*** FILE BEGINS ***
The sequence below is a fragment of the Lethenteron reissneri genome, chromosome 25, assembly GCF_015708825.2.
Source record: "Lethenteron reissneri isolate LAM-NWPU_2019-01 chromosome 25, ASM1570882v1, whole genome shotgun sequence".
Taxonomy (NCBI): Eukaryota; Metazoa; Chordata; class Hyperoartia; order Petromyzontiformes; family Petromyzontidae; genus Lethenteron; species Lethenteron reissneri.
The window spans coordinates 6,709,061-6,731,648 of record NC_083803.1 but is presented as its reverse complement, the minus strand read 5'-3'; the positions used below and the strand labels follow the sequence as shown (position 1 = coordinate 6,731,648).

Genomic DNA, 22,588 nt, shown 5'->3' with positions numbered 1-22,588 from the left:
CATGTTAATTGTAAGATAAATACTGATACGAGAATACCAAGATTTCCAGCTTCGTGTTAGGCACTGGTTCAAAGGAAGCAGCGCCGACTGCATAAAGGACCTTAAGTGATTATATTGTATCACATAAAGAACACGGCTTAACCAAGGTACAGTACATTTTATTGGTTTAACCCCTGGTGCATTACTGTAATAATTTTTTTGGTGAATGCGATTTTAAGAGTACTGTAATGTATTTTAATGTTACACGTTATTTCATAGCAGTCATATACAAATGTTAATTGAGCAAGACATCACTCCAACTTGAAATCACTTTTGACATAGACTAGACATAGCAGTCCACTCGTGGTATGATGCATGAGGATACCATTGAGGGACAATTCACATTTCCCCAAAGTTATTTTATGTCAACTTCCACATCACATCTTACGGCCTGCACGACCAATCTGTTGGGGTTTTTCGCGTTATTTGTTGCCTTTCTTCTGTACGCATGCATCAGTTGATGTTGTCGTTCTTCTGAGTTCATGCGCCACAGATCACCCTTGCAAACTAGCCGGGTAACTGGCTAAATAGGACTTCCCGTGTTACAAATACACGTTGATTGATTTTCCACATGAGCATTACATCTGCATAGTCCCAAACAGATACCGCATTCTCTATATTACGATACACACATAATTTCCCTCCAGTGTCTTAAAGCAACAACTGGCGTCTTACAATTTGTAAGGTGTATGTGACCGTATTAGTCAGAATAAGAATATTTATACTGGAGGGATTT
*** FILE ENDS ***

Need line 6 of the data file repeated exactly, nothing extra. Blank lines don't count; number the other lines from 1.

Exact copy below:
CATGTTAATTGTAAGATAAATACTGATACGAGAATACCAAGATTTCCAGCTTCGTGTTAGGCACTGGTTCAAAGGAAGCAGCGCCGACTGCATAAAGGACCTTAAGTGATTATATTGTATCACATAAAGAACACGGCTTAACCAAGGTACAGTACATTTTATTGGTTTAACCCCTGGTGCATTACTGTAATAATTTTTTTGGTGAATGCGATTTTAAGAGTACTGTAATGTATTTTAATGTTACACGTTATTTCATAGCAGTCATATACAAATGTTAATTGAGCAAGACATCACTCCAACTTGAAATCACTTTTGACATAGACTAGACATAGCAGTCCACTCGTGGTATGATGCATGAGGATACCATTGAGGGACAATTCACATTTCCCCAAAGTTATTTTATGTCAACTTCCACATCACATCTTACGGCCTGCACGACCAATCTGTTGGGGTTTTTCGCGTTATTTGTTGCCTTTCTTCTGTACGCATGCATCAGTTGATGTTGTCGTTCTTCTGAGTTCATGCGCCACAGATCACCCTTGCAAACTAGCCGGGTAACTGGCTAAATAGGACTTCCCGTGTTACAAATACACGTTGATTGATTTTCCACATGAGCATTACATCTGCATAGTCCCAAACAGATACCGCATTCTCTATATTACGATACACACATAATTTCCCTCCAGTGTCTTAAAGCAACAACTGGCGTCTTACAATTTGTAAGGTGTATGTGACCGTATTAGTCAGAATAAGAATATTTATACTGGAGGGATTT